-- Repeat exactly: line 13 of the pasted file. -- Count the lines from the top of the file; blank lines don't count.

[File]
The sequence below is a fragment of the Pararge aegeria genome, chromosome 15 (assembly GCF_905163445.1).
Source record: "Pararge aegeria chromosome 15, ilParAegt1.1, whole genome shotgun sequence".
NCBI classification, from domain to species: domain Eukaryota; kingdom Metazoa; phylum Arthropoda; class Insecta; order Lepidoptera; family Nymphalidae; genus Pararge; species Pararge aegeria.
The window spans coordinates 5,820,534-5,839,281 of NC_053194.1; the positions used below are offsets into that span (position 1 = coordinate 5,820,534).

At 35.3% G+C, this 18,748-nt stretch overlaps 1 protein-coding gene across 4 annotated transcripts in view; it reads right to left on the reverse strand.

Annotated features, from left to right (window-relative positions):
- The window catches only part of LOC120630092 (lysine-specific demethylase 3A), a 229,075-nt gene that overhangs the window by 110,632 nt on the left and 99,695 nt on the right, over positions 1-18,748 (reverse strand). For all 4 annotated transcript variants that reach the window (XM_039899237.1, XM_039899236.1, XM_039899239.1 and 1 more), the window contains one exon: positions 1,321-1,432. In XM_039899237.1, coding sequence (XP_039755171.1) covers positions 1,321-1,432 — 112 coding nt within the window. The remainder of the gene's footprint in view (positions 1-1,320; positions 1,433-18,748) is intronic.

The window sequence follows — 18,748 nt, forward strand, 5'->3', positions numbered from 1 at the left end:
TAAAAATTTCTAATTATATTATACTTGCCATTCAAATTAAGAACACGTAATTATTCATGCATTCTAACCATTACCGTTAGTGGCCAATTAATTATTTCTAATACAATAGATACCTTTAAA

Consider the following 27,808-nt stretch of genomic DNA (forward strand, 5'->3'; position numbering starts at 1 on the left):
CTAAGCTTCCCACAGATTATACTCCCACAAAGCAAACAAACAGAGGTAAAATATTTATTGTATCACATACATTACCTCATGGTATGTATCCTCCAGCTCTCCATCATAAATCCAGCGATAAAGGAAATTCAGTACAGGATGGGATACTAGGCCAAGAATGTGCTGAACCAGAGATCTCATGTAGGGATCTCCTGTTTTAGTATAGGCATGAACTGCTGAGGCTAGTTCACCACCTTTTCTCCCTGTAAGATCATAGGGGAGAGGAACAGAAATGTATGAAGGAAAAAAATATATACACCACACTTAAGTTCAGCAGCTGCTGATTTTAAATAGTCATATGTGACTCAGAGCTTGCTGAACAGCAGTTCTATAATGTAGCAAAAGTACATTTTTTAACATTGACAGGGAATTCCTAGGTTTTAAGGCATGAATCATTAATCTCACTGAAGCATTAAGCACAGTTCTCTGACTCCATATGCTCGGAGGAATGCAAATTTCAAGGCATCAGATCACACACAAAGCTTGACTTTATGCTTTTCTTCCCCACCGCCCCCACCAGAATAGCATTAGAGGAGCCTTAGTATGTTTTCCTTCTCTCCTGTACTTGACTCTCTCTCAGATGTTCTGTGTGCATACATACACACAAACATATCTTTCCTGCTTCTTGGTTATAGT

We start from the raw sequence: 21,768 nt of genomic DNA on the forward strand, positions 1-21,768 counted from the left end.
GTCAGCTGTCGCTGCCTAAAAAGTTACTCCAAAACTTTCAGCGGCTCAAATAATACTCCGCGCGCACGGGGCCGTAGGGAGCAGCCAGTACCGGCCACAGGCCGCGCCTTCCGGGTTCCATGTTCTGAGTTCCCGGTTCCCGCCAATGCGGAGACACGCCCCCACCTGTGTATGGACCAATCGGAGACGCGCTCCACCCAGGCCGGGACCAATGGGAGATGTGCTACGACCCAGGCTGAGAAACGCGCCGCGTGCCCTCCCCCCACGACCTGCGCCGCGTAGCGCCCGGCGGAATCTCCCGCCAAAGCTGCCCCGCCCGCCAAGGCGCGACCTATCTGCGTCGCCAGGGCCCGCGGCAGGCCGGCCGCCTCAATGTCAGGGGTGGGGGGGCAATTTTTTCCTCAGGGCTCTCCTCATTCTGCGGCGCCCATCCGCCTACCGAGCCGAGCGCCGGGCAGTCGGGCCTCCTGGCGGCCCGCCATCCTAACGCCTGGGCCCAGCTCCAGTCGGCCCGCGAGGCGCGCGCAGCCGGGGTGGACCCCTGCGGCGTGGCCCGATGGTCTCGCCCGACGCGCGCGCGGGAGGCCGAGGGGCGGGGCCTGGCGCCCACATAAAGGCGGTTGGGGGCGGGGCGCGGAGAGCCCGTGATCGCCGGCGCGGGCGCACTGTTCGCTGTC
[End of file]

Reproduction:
GTCAGCTGTCGCTGCCTAAAAAGTTACTCCAAAACTTTCAGCGGCTCAAATAATACTCCGCGCGCACGGGGCCGTAGGGAGCAGCCAGTACCGGCCACAGGCCGCGCCTTCCGGGTTCCATGTTCTGAGTTCCCGGTTCCCGCCAATGCGGAGACACGCCCCCACCTGTGTATGGACCAATCGGAGACGCGCTCCACCCAGGCCGGGACCAATGGGAGATGTGCTACGACCCAGGCTGAGAAACGCGCCGCGTGCCCTCCCCCCACGACCTGCGCCGCGTAGCGCCCGGCGGAATCTCCCGCCAAAGCTGCCCCGCCCGCCAAGGCGCGACCTATCTGCGTCGCCAGGGCCCGCGGCAGGCCGGCCGCCTCAATGTCAGGGGTGGGGGGGCAATTTTTTCCTCAGGGCTCTCCTCATTCTGCGGCGCCCATCCGCCTACCGAGCCGAGCGCCGGGCAGTCGGGCCTCCTGGCGGCCCGCCATCCTAACGCCTGGGCCCAGCTCCAGTCGGCCCGCGAGGCGCGCGCAGCCGGGGTGGACCCCTGCGGCGTGGCCCGATGGTCTCGCCCGACGCGCGCGCGGGAGGCCGAGGGGCGGGGCCTGGCGCCCACATAAAGGCGGTTGGGGGCGGGGCGCGGAGAGCCCGTGATCGCCGGCGCGGGCGCACTGTTCGCTGTC